Jana De Troyer, our third subnetAIR 2022, worked in October at the Center for Human-Computer Interaction on her project ||: Focus – Distraction :||. Take a look at the artist and her project (documented by Matthias Gruber).
Jana De Troyer
Composer and performer Jana De Troyer explores the dynamic boundaries between styles and disciplines, deftly alternating her roles as composer, free improviser, instrumentalist, human being, sound artist and programmer. In addition to being a contemporary saxophonist, Jana has a strong interest in exploring different forms of expression and uniting them. This love of experimentation leads to a variety of creative collaborations with composers, musicians and artists from other disciplines such as visual arts, dance and programming.
Her own work includes both instrumental and electronic music, as well as interactive installations, net art, and audiovisual works. She has developed music for a knitting guitar quartet (Fashionista’s), kissers (DU-O), a:n window cleaner:in and electronics (Putzzwang), Tiktok-loving improvisers (FMO_1), and meditating spectators:in and cactus (Intimate Space Study 1a), among others. At the heart of her work is an intense sonic engagement with extra-musical concepts, often leading to the integration of interdisciplinary means.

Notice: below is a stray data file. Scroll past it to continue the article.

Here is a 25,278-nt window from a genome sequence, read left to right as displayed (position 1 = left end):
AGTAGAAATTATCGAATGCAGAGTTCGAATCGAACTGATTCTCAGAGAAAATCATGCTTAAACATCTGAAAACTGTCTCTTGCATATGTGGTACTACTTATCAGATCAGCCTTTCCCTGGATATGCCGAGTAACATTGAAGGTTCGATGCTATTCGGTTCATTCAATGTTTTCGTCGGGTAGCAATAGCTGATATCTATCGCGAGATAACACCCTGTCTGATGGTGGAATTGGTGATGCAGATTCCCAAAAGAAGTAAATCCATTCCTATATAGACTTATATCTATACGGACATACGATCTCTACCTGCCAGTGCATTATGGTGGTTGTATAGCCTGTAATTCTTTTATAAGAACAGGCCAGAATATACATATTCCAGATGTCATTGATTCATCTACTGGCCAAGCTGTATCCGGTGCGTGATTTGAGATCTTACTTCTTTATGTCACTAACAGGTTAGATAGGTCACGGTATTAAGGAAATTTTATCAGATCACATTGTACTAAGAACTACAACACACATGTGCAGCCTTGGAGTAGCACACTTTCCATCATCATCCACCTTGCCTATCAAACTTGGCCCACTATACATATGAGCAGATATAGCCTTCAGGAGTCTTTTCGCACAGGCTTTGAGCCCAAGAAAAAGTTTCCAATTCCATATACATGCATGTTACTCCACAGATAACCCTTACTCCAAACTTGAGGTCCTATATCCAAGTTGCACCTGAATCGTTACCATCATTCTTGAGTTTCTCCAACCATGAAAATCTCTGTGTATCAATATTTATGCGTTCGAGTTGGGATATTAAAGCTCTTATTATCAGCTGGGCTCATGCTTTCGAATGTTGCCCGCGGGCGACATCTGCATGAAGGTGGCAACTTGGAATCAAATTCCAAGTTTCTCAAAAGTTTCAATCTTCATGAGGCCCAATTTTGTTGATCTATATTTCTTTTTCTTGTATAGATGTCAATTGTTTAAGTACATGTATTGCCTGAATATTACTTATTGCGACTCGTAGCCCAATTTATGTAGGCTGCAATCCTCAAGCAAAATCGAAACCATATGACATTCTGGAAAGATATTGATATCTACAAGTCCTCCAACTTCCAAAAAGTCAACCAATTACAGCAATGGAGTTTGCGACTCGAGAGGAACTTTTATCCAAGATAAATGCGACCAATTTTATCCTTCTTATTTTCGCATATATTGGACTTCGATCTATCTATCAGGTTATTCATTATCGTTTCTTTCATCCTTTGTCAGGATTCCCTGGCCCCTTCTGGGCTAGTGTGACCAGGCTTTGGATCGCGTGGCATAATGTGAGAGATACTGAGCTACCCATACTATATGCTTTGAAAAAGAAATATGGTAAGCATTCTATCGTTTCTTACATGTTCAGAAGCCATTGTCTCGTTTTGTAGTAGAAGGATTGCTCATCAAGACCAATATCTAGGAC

Project: „||: Focus – Distraction :||“
What do we want to invest our time in? In work? Reading? Human contact?
How present are we actually still at it?
Our attention has become one of our most valuable commodities. Not only for ourselves, but also as currency for the marketing machine. Our attention span has become shorter than that of a goldfish, and companies are trying to figure out how to get as much of our attention as possible on their products. We know that our digital behavior is being tracked, our clicks are being saved, and our time is being hijacked. What if they went a step further and collected physical data to feed the algorithm – would that be going too far?
During the subnet residency, Jana De Troyer looked at changing attention spans, privacy and marketing mechanisms. What are the limits of data tracking? How does an artist deal with the ever-shortening focus of his audience? And above all: are humans and goldfish sitting in the same… um, goldfish bowl?